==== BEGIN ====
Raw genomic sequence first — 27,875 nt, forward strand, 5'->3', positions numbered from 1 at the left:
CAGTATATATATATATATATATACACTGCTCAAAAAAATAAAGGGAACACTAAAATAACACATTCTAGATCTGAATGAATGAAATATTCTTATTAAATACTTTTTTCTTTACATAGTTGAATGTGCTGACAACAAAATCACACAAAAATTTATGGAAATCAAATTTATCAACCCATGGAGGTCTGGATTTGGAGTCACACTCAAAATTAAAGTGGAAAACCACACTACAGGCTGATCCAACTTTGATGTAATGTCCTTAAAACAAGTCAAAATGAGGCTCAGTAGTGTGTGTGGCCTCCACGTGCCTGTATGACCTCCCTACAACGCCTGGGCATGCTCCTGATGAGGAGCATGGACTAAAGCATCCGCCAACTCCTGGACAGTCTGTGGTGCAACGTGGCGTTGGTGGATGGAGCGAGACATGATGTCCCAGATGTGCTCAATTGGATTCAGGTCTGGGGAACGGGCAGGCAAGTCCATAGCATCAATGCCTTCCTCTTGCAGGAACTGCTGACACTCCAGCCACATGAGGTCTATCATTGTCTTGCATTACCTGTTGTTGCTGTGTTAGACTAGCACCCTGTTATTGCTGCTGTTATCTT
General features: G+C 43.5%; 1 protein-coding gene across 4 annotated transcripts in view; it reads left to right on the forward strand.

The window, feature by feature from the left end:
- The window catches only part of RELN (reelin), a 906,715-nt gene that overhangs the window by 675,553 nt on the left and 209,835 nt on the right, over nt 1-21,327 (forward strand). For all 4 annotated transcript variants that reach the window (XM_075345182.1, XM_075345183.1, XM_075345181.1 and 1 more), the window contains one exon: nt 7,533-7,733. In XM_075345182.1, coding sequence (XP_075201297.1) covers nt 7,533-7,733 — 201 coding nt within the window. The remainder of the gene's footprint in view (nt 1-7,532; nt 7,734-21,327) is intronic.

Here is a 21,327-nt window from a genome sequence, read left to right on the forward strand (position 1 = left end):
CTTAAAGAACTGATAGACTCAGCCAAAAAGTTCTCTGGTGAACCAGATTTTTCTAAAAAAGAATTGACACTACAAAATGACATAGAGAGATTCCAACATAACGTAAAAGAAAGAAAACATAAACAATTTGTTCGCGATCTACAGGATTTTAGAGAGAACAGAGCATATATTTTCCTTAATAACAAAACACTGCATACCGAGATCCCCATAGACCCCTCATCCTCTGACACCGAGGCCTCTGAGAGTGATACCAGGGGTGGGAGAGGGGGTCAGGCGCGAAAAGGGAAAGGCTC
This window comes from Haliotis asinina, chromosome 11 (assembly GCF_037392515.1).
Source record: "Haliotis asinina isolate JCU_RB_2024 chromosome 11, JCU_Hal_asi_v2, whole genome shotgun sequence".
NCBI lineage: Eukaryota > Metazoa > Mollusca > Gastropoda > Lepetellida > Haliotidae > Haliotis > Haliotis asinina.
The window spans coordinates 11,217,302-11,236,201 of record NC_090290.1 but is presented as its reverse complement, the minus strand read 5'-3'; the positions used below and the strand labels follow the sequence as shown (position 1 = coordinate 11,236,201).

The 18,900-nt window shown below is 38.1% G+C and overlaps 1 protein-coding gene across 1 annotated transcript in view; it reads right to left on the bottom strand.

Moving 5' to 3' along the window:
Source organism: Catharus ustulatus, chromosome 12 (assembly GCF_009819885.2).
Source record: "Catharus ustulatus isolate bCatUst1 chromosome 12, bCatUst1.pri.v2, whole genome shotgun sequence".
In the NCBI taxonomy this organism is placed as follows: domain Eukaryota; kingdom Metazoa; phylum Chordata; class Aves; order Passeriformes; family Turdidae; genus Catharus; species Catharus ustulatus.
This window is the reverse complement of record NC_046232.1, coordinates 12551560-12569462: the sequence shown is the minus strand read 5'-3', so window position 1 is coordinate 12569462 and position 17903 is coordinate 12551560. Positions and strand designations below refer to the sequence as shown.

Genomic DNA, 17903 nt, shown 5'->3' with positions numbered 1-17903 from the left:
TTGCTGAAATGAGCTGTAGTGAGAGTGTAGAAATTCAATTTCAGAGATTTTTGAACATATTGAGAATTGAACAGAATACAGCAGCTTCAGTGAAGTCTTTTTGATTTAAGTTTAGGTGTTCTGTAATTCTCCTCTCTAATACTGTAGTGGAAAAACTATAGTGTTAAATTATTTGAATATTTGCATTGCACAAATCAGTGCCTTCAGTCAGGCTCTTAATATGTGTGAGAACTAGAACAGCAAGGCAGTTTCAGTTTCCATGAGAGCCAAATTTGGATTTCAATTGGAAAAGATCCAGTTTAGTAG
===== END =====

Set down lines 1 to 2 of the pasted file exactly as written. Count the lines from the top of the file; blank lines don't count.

Raw genomic sequence first — 27,875 nt, forward strand, 5'->3', positions numbered from 1 at the left:
CAGTATATATATATATATATATACACTGCTCAAAAAAATAAAGGGAACACTAAAATAACACATTCTAGATCTGAATGAATGAAATATTCTTATTAAATACTTTTTTCTTTACATAGTTGAATGTGCTGACAACAAAATCACACAAAAATTTATGGAAATCAAATTTATCAACCCATGGAGGTCTGGATTTGGAGTCACACTCAAAATTAAAGTGGAAAACCACACTACAGGCTGATCCAACTTTGATGTAATGTCCTTAAAACAAGTCAAAATGAGGCTCAGTAGTGTGTGTGGCCTCCACGTGCCTGTATGACCTCCCTACAACGCCTGGGCATGCTCCTGATGAGGAGCATGGACTAAAGCATCCGCCAACTCCTGGACAGTCTGTGGTGCAACGTGGCGTTGGTGGATGGAGCGAGACATGATGTCCCAGATGTGCTCAATTGGATTCAGGTCTGGGGAACGGGCAGGCAAGTCCATAGCATCAATGCCTTCCTCTTGCAGGAACTGCTGACACTCCAGCCACATGAGGTCTATCATTGTCTTGCATTACCTGTTGTTGCTGTGTTAGACTAGCACCCTGTTATTGCTGCTGTTATCTT